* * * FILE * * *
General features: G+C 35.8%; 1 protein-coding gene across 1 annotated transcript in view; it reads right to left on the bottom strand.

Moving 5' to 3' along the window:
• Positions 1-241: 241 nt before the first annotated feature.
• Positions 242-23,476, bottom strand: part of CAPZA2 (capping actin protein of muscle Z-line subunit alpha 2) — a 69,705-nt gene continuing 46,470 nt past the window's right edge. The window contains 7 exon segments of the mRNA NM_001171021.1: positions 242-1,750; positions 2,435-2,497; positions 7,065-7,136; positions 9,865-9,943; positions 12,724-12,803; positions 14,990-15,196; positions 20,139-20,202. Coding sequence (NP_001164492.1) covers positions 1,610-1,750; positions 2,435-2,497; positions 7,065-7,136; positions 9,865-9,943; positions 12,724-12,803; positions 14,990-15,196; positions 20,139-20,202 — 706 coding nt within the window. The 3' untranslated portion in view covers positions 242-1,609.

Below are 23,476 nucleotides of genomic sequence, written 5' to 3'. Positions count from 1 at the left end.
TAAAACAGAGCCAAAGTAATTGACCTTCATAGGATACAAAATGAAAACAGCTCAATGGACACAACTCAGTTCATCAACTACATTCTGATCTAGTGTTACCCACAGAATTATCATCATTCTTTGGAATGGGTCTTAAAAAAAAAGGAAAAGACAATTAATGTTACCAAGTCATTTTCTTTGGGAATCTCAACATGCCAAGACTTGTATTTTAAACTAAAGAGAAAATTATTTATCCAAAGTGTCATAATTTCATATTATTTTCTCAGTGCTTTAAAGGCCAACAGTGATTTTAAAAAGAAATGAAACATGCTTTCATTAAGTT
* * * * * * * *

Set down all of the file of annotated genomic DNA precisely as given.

General features: G+C 35.8%; 1 protein-coding gene across 1 annotated transcript in view; it reads right to left on the bottom strand.

Moving 5' to 3' along the window:
• Positions 1-241: 241 nt before the first annotated feature.
• Positions 242-23,476, bottom strand: part of CAPZA2 (capping actin protein of muscle Z-line subunit alpha 2) — a 69,705-nt gene continuing 46,470 nt past the window's right edge. The window contains 7 exon segments of the mRNA NM_001171021.1: positions 242-1,750; positions 2,435-2,497; positions 7,065-7,136; positions 9,865-9,943; positions 12,724-12,803; positions 14,990-15,196; positions 20,139-20,202. Coding sequence (NP_001164492.1) covers positions 1,610-1,750; positions 2,435-2,497; positions 7,065-7,136; positions 9,865-9,943; positions 12,724-12,803; positions 14,990-15,196; positions 20,139-20,202 — 706 coding nt within the window. The 3' untranslated portion in view covers positions 242-1,609.

Below are 23,476 nucleotides of genomic sequence, written 5' to 3'. Positions count from 1 at the left end.
TAAAACAGAGCCAAAGTAATTGACCTTCATAGGATACAAAATGAAAACAGCTCAATGGACACAACTCAGTTCATCAACTACATTCTGATCTAGTGTTACCCACAGAATTATCATCATTCTTTGGAATGGGTCTTAAAAAAAAAGGAAAAGACAATTAATGTTACCAAGTCATTTTCTTTGGGAATCTCAACATGCCAAGACTTGTATTTTAAACTAAAGAGAAAATTATTTATCCAAAGTGTCATAATTTCATATTATTTTCTCAGTGCTTTAAAGGCCAACAGTGATTTTAAAAAGAAATGAAACATGCTTTCATTAAGTT